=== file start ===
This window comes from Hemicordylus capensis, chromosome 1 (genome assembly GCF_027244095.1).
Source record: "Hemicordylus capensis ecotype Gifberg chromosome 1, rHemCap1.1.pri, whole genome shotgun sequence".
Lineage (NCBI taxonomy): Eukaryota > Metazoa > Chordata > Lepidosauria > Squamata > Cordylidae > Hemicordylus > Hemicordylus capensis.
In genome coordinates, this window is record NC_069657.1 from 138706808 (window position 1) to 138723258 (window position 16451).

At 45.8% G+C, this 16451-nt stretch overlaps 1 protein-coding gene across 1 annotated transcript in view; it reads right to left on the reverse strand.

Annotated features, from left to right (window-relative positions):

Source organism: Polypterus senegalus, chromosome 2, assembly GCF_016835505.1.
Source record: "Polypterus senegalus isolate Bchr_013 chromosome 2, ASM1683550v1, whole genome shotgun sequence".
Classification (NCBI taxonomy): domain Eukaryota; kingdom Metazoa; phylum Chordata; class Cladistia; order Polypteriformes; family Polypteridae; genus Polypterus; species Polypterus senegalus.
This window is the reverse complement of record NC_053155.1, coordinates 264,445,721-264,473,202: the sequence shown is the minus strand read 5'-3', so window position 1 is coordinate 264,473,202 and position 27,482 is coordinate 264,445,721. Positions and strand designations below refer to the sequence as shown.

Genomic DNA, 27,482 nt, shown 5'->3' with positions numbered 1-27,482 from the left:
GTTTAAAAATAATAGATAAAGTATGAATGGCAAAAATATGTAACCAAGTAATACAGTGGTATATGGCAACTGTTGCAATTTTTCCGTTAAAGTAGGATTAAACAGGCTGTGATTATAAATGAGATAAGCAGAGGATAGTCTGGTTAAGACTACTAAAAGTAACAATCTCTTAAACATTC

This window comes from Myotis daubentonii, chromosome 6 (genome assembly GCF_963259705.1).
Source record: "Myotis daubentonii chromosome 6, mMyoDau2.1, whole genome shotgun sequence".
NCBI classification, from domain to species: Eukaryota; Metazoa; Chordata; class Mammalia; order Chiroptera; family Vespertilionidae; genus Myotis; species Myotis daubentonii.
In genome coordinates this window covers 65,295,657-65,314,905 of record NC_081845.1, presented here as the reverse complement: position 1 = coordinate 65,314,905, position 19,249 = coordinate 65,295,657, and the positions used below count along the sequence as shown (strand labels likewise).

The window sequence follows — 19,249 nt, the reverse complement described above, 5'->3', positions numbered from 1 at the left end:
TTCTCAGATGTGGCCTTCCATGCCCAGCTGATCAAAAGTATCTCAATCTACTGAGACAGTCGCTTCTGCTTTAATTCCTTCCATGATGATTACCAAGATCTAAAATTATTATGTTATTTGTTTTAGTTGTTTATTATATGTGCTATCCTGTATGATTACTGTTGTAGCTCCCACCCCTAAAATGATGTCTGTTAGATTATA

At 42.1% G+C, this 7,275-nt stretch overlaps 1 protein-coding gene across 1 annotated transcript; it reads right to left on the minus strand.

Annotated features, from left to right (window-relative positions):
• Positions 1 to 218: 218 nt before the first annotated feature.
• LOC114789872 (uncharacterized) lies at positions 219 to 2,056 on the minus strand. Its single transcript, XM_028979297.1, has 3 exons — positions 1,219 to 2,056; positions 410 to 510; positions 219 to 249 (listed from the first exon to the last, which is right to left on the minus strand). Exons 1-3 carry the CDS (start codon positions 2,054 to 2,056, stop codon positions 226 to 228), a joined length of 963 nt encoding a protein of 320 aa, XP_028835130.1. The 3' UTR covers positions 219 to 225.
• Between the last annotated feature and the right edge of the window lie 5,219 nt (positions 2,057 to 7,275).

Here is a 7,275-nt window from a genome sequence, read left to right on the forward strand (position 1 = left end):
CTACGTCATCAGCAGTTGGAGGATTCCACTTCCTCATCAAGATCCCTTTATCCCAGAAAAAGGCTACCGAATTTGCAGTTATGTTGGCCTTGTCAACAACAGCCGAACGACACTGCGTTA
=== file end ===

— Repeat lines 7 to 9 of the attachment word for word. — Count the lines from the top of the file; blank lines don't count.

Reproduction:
Source organism: Polypterus senegalus, chromosome 2, assembly GCF_016835505.1.
Source record: "Polypterus senegalus isolate Bchr_013 chromosome 2, ASM1683550v1, whole genome shotgun sequence".
Classification (NCBI taxonomy): domain Eukaryota; kingdom Metazoa; phylum Chordata; class Cladistia; order Polypteriformes; family Polypteridae; genus Polypterus; species Polypterus senegalus.